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Future Child. 2002 Summer-Fall;12(2):24-37.

Firearm-related death and injury among children and adolescents.

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Northwestern University, Children's Memorial Institute for Education and Research, Chicago, Illinois, USA.


As the articles in this journal issue show, gun violence affects children and youth in many ways: psychologically, emotionally, financially, and legally. But first and foremost, gun violence affects children's physical safety. Therefore, this issue opens with an overview of the physical toll that firearms exact upon children and youth, reviewing the incidence of firearm-related injury and death among Americans under age 20. This article analyzes trends and current status in firearm death and injury, based on nationwide data collected by the federal government. Several key findings emerge from the data: Firearm death rates among children and youth in the United States have declined dramatically since 1993, but remain high compared with historical rates in this country and rates in other developed nations. A majority of these deaths are homicides. Certain groups of children and youth, especially adolescents, boys, minority youth, and those residing outside the Northeast, are particularly at risk for firearm death. The problem is most acute among black teenage males. Firearm injuries are much more likely to result in death than are other injuries for which children and youth visit emergency departments--a reflection of the extreme lethality of firearms. Given these findings, the authors call for a concerted effort to reduce youth firearm deaths to levels comparable to those of other industrialized nations, using a wide variety of approaches that span the public health, criminal justice, and educational spheres. They also recommend improved data systems to track firearm injury and death, so that researchers can better analyze these incidents and evaluate intervention strategies.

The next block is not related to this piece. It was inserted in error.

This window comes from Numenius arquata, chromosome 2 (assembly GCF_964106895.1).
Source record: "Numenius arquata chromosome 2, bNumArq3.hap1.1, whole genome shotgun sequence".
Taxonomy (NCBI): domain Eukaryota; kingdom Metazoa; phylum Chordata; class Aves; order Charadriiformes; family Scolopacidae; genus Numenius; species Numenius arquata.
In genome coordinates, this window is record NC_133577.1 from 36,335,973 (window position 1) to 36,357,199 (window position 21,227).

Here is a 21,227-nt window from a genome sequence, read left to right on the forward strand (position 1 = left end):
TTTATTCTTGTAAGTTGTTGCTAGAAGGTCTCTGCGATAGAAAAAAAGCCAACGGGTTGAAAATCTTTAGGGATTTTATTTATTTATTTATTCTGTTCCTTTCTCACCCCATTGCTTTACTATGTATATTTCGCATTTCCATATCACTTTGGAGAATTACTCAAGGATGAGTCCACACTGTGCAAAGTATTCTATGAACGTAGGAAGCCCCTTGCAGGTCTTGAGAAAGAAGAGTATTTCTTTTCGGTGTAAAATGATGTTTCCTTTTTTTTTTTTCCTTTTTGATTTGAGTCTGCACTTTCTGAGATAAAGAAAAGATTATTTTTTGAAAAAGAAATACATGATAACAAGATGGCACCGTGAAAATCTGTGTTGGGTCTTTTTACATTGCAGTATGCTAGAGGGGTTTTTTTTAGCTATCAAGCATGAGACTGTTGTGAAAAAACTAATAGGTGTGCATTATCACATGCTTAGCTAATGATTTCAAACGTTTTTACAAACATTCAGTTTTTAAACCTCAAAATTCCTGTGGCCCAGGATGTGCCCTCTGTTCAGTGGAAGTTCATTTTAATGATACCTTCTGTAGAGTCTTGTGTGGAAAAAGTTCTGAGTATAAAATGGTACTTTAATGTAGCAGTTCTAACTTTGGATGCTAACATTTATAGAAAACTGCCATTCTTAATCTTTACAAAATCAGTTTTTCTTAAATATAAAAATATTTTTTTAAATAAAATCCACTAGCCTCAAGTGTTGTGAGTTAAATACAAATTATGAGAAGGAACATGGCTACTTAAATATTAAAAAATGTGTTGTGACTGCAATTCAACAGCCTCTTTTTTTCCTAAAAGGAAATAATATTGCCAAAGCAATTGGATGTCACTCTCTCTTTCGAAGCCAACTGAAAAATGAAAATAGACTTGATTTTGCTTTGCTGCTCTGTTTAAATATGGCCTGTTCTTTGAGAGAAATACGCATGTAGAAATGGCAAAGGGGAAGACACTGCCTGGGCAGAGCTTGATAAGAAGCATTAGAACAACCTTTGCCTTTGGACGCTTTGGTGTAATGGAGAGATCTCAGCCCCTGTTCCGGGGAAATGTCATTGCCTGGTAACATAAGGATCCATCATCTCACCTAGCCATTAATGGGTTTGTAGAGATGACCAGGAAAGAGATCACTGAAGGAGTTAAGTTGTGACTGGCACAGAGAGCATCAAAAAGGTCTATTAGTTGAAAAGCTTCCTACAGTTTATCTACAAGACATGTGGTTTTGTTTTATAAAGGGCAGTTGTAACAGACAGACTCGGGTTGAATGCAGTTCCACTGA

[Indexed for MEDLINE]

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